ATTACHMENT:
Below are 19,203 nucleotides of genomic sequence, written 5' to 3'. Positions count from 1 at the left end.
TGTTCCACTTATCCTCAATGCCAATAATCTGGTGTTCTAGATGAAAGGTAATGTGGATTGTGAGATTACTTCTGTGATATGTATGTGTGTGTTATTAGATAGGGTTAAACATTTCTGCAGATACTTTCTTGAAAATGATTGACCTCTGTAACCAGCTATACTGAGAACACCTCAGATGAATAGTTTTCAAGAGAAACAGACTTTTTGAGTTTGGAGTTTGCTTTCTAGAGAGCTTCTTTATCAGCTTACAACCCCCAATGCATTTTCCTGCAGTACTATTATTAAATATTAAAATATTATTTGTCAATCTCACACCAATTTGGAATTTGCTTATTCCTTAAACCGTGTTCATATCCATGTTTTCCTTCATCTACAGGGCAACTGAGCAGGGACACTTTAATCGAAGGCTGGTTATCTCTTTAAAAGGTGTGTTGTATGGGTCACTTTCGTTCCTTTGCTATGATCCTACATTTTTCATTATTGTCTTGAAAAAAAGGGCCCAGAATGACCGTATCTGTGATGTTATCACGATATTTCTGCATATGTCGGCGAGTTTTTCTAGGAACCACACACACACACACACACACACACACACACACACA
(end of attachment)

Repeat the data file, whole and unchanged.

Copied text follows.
Below are 19,203 nucleotides of genomic sequence, written 5' to 3'. Positions count from 1 at the left end.
TGTTCCACTTATCCTCAATGCCAATAATCTGGTGTTCTAGATGAAAGGTAATGTGGATTGTGAGATTACTTCTGTGATATGTATGTGTGTGTTATTAGATAGGGTTAAACATTTCTGCAGATACTTTCTTGAAAATGATTGACCTCTGTAACCAGCTATACTGAGAACACCTCAGATGAATAGTTTTCAAGAGAAACAGACTTTTTGAGTTTGGAGTTTGCTTTCTAGAGAGCTTCTTTATCAGCTTACAACCCCCAATGCATTTTCCTGCAGTACTATTATTAAATATTAAAATATTATTTGTCAATCTCACACCAATTTGGAATTTGCTTATTCCTTAAACCGTGTTCATATCCATGTTTTCCTTCATCTACAGGGCAACTGAGCAGGGACACTTTAATCGAAGGCTGGTTATCTCTTTAAAAGGTGTGTTGTATGGGTCACTTTCGTTCCTTTGCTATGATCCTACATTTTTCATTATTGTCTTGAAAAAAAGGGCCCAGAATGACCGTATCTGTGATGTTATCACGATATTTCTGCATATGTCGGCGAGTTTTTCTAGGAACCACACACACACACACACACACACACACACACACACA